(a) Current (early 2000s) and (b) climate-shifted distributions of the small yellow croaker Larimichthys polyactis (Sciaenidae). The climate-shifted distribution was predicted by a dynamic bioclimate envelope model described by Cheung et al. (2008), under a hypothetical increase in average global ocean temperature of 2.5°C. Boundaries of Exclusive Economic Zones are delineated by the dashed lines.
06 Oct 2009 - by Riccardo Pravettoni, UNEP/GRID-Arendal
4
Seagrass Seagrass
Distribution of the world's blue carbon sinks (seagrasses).
06 Oct 2009 - by Riccardo Pravettoni, UNEP/GRID-Arendal
3
Natural ecosystem conversion Natural ecosystem conversion
It is clear that much land needs to be kept for agricultural use but it is also possible that the area required for food production will stabilize in the future.
03 Oct 2009 - by Riccardo Pravettoni, UNEP/GRID-Arendal
4
Human use and conversion of tropical forests Human use and conversion of tropical forests
Tropical forests hold the largest terrestrial carbon store and are active carbon sinks. Reducing emissions from deforestation and degradation is a vital component of tackling dangerous climate change. In addition, tackling illegal and ill-managed logging will be an important part of reducing emissions from forestry.
27 May 2009 - by Riccardo Pravettoni, UNEP/GRID-Arendal
4
Jakobshavn Isbrae and ice fjord, showing locations of the calving ice front in years from 1851 to 2006, together with flow velocity observations Jakobshavn Isbrae and ice fjord, showing locations of the calving ice front in years from 1851 to 2006, together with flow velocity observations
The glacier extends through the Illulisat Icefjord, surrounded by mountains. Icebergs calve off from the main glacier, pile up and block the fjord before being released into Qeqertarsuup Tunua (Disko) Bay and Davis Strait. The whiter areas in the fjord are piledup icebergs and the “real” glacier ends where the greyish striped section ends – showing that this image is from 2001. The graph shows glacier-velocity profiles for 1985 to 2006. During th...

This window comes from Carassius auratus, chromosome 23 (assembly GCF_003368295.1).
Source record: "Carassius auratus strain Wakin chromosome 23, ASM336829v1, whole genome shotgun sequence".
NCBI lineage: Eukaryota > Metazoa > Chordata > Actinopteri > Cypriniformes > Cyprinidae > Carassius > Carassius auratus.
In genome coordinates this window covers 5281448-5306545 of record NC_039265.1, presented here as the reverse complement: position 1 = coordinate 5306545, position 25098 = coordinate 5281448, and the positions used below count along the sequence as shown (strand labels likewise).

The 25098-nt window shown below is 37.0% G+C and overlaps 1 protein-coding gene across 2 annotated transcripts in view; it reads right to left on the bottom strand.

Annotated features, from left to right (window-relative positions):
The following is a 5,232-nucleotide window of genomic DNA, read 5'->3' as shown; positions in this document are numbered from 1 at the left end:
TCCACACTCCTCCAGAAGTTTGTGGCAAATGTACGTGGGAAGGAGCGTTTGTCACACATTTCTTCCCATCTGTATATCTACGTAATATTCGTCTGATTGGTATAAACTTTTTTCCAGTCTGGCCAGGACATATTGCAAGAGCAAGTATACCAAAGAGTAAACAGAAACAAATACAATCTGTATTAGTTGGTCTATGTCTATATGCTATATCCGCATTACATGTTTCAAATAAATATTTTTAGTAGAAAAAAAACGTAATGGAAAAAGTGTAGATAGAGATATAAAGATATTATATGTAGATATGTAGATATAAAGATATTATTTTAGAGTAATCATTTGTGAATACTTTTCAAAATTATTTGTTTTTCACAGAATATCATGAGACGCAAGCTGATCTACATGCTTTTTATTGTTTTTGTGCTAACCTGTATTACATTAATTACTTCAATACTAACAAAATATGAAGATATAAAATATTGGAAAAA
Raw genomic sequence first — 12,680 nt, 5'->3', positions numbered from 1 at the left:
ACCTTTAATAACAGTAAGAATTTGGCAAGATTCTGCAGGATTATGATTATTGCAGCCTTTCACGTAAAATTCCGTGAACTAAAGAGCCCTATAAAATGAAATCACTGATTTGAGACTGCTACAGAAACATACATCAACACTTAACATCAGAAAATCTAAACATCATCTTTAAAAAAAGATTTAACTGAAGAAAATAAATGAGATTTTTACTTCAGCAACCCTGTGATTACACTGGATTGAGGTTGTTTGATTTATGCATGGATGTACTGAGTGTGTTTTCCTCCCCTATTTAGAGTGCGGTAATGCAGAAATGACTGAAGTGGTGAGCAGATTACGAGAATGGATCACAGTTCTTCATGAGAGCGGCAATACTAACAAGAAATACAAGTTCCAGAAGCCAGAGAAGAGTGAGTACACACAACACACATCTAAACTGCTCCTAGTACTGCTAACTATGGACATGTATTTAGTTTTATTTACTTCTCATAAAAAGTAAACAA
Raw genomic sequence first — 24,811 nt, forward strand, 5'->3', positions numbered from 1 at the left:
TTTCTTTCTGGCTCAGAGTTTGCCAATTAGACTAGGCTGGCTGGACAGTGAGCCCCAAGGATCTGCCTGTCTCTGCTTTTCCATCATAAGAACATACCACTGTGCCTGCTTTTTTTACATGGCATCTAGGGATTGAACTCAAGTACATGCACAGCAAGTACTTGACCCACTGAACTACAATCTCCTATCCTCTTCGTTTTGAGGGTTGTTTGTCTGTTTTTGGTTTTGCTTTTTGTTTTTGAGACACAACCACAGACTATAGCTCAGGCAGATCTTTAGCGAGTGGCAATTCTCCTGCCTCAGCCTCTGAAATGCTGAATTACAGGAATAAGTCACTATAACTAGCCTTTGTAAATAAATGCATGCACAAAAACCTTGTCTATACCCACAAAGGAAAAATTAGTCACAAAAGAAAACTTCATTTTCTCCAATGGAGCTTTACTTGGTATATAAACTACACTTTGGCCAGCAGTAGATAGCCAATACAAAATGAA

01 Jun 2007 - by Hugo Ahlenius, UNEP/GRID-Arendal
4
Maps of average sea ice extent in the Arctic summer (September) and winter (March), and in the Antarctic summer (February) and winter (September) Maps of average sea ice extent in the Arctic summer (September) and winter (March), and in the Antarctic summer (February) and winter (September)
Passive microwave sensors on satellites have monitored the extent of the sea ice cover since 19782. This technique is widely used to investigate fluctuations in ice extent over the seasons, variability between years, and longterm trends. The seasonal variation of ice extent is much greater in the Antarctic where there is about six times as much ice in winter as in summer. Currently, in the Arctic, ice approximately doubles from summer to winter. ...
01 Jun 2007 - by Hugo Ahlenius, UNEP/GRID-Arendal
3
Estimates of people flooded in coastal areas in the 2080s as a result of sea-level rise and for given socio-economic scenarios and protection responses Estimates of people flooded in coastal areas in the 2080s as a result of sea-level rise and for given socio-economic scenarios and protection responses
The lines represent IPCC Special Report on Emissions Scenarios (SRES) based on different world views. The differences in impacts between the SRES scenarios for the same amount of sea-level rise and protection response reflect differences in exposure (population) and ability to adapt (wealth). The solid lines represent a level of 'constant' (no additional) protection response. The dashed and dotted lines represent the addition of protection respon...
01 Jun 2007 - by Hugo Ahlenius, UNEP/GRID-Arendal
3
Climate feedbacks - the connectivity of the positive ice/snow albedo feedback, terrestrial snow and vegetation feedbacks and the negative cloud/radiation feedback Climate feedbacks - the connectivity of the positive ice/snow albedo feedback, terrestrial snow and vegetation feedbacks and the negative cloud/radiation feedback
Feedback refers to the modification of a process by changes resulting from the process itself. Positive feedbacks accelerate the process, while negative feedbacks slow it down. Part of the uncertainty around future climates relates to important feedbacks between different parts of the climate system: air temperatures, ice and snow albedo (reflection of the sun’s rays), and clouds. An important positive feedback is the ice and snow albedo feedback...
01 Jun 2007 - by Hugo Ahlenius, UNEP/GRID-Arendal
3
Ratio of wastewater treatment Ratio of wastewater treatment
The ratio of treated to untreated wastewater reaching water bodies for 10 regions. An estimated 90 per cent of all wastewa- ter in developing countries is discharged untreated directly into rivers, lakes or the oceans (UN Water, 2008).
01 Mar 2010 - by UNEP/GRID-Arendal, Hugo Ahlenius
4
Keylinks Keylinks
04 Oct 2007 - by
3